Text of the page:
14ymedio, Reinaldo Escobar, Havana, 16 March 2015 – The National Assembly of People’s Power, or what foreign journalists simplified as the Cuban Parliament, consists of some 612 members. None of them performed any action to achieve their seat; all were taken by surprise when Nominating Committee announced that their name would be on the list of proposed members. Voters who voted for them either were forced to choose between one or the other, but all were approved in a block of 612 candidates. One for each existing post.
About half of these candidates were selected by the Nominating Committee from a list of nearly 15,000 district delegates around the country. The rest were “taken” by this Committee from among other personalities who, without being grassroots delegates, stood out for their work in the arts, science or sports, or for accumulating certain historical, political or military merits.
The Parliament is a representative range of our society, except in the field of political opinions
The Committee is careful to maintain an appropriate ratio between young and old; men and women; whites, blacks and mestizos; workers, peasants and intellectuals; and, of course, making sure the fifteen provinces are equally represented. No one can deny that the Parliament is a representative range of our society, at least from the point of view of age, gender, race, occupation and regional profile.
Where there is no plurality is in the field of political opinions. In fact, the voters don’t know the candidates’ views and only assume they must be “revolutionary” because the Committee selected them.
How will this diversity be interpreted when the new Electoral Law that has been announced is enacted?
First, the Nominating Committee should be eliminated. Article 68 of the electoral law provides that:
The Nominating Committees is made up of representatives from the Cuban Workers Center, the Committees for the Defense of the Revolution, the Federation of Cuban Woman, the National Association of Small Farmers, the University Students Federation, and the Secondary Students Federation, appointed by the respective national, provincial and municipal boards, at the request of the National, Provincial and Municipal Electoral Commissions.
It is this composition of the Commission that allows the official propagandists to claim that it is not the Communist Party that proposes the candidates. What is not explained is that most of the top leaders of these organizations (which appoint their representatives to the Commission) are at least members of the Central Committee of the Party and that in the statutes of each of these entities is a clause which requires fidelity to the highest political body.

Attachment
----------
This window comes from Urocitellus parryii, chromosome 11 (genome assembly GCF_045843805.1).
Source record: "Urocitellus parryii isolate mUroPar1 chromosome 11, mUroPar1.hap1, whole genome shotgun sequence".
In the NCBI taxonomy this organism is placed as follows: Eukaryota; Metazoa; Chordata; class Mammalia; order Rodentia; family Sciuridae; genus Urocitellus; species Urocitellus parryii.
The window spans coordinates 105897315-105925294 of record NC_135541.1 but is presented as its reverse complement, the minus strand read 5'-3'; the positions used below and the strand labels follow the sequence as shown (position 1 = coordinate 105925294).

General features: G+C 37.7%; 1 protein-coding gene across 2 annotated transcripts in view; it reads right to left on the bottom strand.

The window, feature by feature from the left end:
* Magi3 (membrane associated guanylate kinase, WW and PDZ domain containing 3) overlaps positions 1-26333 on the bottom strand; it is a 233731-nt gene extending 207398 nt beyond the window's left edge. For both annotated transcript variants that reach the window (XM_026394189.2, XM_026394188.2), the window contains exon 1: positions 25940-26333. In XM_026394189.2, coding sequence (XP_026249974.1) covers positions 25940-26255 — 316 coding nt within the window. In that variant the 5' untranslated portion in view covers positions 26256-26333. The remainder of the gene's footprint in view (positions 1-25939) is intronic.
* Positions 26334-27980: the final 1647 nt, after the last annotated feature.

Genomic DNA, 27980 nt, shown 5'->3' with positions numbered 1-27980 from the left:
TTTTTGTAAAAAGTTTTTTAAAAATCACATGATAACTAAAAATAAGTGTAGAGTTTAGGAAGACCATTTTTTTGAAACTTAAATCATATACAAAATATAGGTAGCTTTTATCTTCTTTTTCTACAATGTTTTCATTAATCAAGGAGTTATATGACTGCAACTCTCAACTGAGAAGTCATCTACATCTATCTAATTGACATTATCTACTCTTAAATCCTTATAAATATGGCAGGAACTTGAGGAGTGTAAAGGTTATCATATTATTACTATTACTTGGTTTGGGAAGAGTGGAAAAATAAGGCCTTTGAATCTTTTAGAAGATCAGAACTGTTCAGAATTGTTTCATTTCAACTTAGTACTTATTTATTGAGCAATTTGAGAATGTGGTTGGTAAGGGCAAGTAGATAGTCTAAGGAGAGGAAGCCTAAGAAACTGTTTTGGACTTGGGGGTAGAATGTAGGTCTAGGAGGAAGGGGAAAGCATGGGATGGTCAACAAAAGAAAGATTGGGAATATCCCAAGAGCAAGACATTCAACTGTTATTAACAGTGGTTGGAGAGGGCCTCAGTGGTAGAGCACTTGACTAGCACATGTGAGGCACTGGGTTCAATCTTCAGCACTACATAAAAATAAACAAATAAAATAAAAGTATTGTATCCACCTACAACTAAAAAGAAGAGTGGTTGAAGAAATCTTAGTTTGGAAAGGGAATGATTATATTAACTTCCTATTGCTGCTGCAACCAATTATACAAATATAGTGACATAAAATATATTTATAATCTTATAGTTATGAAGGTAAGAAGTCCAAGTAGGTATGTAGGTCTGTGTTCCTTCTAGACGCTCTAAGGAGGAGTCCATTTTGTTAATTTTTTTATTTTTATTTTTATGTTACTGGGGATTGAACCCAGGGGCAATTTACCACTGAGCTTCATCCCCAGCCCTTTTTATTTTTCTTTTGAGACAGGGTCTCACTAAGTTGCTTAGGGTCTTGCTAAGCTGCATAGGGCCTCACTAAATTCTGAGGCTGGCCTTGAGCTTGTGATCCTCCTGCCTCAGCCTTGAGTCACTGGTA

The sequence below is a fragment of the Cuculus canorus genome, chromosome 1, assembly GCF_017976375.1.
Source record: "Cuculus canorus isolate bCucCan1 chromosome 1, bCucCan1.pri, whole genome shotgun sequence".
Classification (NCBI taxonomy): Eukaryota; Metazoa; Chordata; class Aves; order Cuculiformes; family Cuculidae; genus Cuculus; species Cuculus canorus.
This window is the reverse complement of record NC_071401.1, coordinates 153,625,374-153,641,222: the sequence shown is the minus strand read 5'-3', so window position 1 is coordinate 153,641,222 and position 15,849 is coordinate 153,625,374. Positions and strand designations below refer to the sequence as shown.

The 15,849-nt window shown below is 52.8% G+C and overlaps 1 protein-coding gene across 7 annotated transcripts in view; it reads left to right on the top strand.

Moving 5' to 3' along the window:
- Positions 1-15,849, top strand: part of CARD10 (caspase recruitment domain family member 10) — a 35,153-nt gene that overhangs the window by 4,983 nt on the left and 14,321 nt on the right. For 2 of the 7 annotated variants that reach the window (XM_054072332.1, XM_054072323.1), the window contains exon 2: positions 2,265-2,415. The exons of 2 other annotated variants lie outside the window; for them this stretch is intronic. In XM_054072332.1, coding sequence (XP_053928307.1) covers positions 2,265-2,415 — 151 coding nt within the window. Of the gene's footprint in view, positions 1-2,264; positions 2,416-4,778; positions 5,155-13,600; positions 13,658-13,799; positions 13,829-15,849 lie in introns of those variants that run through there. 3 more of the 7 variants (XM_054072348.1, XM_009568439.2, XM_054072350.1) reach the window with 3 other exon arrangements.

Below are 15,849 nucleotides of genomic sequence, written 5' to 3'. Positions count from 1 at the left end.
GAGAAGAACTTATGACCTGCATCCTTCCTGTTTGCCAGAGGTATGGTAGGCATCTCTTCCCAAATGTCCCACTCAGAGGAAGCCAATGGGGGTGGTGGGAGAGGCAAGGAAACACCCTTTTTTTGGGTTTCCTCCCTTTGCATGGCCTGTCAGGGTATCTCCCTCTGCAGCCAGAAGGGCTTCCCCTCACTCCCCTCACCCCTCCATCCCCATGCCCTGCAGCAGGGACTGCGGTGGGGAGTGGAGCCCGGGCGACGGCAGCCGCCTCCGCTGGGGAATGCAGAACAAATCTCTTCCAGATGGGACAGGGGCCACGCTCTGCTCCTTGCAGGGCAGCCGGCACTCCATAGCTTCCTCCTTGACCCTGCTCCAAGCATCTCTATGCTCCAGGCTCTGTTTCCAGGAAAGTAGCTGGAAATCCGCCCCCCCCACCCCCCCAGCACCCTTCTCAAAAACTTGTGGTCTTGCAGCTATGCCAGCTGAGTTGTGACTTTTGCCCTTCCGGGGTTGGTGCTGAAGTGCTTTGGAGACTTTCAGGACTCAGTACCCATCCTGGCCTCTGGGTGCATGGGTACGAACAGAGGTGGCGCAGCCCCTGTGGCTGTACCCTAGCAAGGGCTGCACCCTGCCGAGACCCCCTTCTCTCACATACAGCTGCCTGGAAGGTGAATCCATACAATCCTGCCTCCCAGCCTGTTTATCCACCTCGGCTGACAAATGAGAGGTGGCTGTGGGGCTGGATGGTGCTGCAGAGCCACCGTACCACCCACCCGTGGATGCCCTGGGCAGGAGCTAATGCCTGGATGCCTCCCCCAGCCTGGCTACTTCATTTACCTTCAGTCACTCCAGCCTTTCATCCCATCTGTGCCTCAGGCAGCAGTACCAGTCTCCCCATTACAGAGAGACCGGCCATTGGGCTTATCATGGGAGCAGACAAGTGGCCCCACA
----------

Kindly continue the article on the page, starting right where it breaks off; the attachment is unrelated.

In voting, unanimity is the rule; votes against are the few exceptions
In the nearly 40 years of the National Assembly of People’s Power’s existence there is no trace of a single adverse vote on a law or a measure proposed by the government, nor has anyone registered any significant argument; is not possible to identify trends, wings, sectors or anything of that kind. In voting, unanimity is the rule; votes against, the few exceptions.
If the new Law modifies this detail, among others, to enter Parliament you should have to have something of your own to propose; if there came to be a deputy who gets to this place for people who think alike and who raised his or her voice or hand in favor of a new idea, the other roosters in this pen would crow…
In a nation where almost everyone has their own point of view but where few have the courage to express it publicly, especially if it deviates from the official line; in a nation that has spent 63 years without civil liberties, where there are at least three generations domesticated under tight ideological tutelage; in a nation like that there will be no democratic experience of a real Parliament just because a new electoral law is enacted.
However, in this house of cards, the slightest movement of a deck can have unexpected consequences in a country where so many people dream of profound changes.